Are DUI Field Sobriety Tests Voluntary?


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Are DUI Field Sobriety Tests Voluntary?

Are DUI Field Sobriety Tests Voluntary?

The short answer is yes.  The longer answer is yes, with some clarifications.

According to the law, you do not need to submit to a field sobriety test.  The standardized field sobriety tests usually are:

  • The Walk and Turn
  • The One Leg Stand
  • The Horizontal Gaze Nystagmus
  • The Rhomberg Balance Test
  • The Preliminary Alcohol Screening (PAS) Breath Device Test

Some others that are given are:

  • The finger to nose test
  • The count to 100 test (forwards or backwards)
  • The recite the alphabet backwards test
  • The touch your toes test
  • The fingertips test

None of these last few are actually standardized tests, and are completely subjective.

Field sobriety tests are developed to see how many cues of intoxication are present, to see if a person might be above a .08%.  They are not conclusive proof that a person is above a .08% blood alcohol level, but are used to justify a breath or blood evidentiary test.

Any of the above tests you can politely refuse.  However, as a condition of your license, if you are given an evidentiary test, usually at the police station or a jail or a hospital, which means blood, urine, or breath, then you DO have to submit to that, or lose your license through the DMV for one year.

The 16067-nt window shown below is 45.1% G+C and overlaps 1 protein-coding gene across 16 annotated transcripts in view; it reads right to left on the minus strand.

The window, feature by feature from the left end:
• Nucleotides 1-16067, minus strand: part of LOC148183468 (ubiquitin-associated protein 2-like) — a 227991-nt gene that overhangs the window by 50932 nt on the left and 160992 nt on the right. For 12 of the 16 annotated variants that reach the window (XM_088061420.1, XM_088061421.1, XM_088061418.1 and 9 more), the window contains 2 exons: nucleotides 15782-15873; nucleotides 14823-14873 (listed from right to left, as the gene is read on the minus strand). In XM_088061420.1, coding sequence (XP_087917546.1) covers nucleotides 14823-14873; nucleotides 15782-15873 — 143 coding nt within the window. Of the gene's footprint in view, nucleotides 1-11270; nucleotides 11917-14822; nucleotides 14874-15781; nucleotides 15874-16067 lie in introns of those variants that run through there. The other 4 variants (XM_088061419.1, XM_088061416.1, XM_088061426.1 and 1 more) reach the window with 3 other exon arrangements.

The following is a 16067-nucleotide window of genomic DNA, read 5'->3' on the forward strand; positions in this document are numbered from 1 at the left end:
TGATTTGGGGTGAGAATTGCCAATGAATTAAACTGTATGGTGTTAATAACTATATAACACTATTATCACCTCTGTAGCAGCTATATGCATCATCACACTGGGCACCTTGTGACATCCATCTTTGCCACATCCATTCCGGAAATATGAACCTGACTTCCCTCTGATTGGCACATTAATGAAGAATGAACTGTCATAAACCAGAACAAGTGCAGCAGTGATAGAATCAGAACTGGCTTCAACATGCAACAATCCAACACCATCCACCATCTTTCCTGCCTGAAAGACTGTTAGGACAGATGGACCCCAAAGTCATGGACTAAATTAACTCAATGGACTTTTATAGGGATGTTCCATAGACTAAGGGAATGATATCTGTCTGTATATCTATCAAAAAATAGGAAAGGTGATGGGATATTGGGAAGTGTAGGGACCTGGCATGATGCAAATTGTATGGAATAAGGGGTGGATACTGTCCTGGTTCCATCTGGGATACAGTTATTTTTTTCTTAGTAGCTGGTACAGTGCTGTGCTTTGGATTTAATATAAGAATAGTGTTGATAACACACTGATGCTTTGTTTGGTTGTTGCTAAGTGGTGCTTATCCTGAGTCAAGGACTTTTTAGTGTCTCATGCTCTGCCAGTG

So, you don’t have to do any sobriety tests.  But evidentiary tests you can also refuse, but the stakes are higher for doing so.  Horizontal Gaze Nystagmus (HGN) Field Sobriety Test

Always be polite and respectful.  Keep in mind that a police officer can put you in jail, and you want things to go as smoothly as possible.  For blood tests, under the more recent McNeely decision, you can also insist on a warrant, and a search warrant would have to be obtained before you give blood or blood is obtained.

Refusing tests is the smart thing to do from a defense perspective.  The tests are only used to prosecute you, and since they are completely voluntary, there is no need to give the prosecution more evidence to prosecute your DUI case.

If you have any questions for an Orange County DUI Attorney, call us or contact the firm, anytime.  We are here to help.

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